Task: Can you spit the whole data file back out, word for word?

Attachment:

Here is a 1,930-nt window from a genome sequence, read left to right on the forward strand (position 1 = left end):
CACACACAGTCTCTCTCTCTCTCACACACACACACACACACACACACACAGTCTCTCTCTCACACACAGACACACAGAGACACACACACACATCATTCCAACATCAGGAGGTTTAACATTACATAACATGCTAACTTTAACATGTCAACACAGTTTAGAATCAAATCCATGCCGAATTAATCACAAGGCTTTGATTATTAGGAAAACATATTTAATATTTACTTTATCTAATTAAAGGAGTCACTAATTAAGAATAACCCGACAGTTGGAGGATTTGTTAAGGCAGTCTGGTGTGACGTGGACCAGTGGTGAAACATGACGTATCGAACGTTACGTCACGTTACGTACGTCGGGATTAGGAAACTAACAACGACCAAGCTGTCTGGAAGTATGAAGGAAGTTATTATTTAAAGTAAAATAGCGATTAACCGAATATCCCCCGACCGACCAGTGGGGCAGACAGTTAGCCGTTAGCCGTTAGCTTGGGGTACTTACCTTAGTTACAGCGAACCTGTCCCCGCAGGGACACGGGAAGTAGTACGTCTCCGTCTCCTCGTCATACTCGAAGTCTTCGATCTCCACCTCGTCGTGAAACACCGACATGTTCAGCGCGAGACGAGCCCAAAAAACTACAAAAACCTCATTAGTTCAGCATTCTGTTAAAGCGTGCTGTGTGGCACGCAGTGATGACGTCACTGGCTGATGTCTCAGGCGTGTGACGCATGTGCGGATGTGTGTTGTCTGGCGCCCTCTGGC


Here is a 1,930-nt window from a genome sequence, read left to right on the forward strand (position 1 = left end):
CACACACAGTCTCTCTCTCTCTCACACACACACACACACACACACACACAGTCTCTCTCTCACACACAGACACACAGAGACACACACACACATCATTCCAACATCAGGAGGTTTAACATTACATAACATGCTAACTTTAACATGTCAACACAGTTTAGAATCAAATCCATGCCGAATTAATCACAAGGCTTTGATTATTAGGAAAACATATTTAATATTTACTTTATCTAATTAAAGGAGTCACTAATTAAGAATAACCCGACAGTTGGAGGATTTGTTAAGGCAGTCTGGTGTGACGTGGACCAGTGGTGAAACATGACGTATCGAACGTTACGTCACGTTACGTACGTCGGGATTAGGAAACTAACAACGACCAAGCTGTCTGGAAGTATGAAGGAAGTTATTATTTAAAGTAAAATAGCGATTAACCGAATATCCCCCGACCGACCAGTGGGGCAGACAGTTAGCCGTTAGCCGTTAGCTTGGGGTACTTACCTTAGTTACAGCGAACCTGTCCCCGCAGGGACACGGGAAGTAGTACGTCTCCGTCTCCTCGTCATACTCGAAGTCTTCGATCTCCACCTCGTCGTGAAACACCGACATGTTCAGCGCGAGACGAGCCCAAAAAACTACAAAAACCTCATTAGTTCAGCATTCTGTTAAAGCGTGCTGTGTGGCACGCAGTGATGACGTCACTGGCTGATGTCTCAGGCGTGTGACGCATGTGCGGATGTGTGTTGTCTGGCGCCCTCTGGC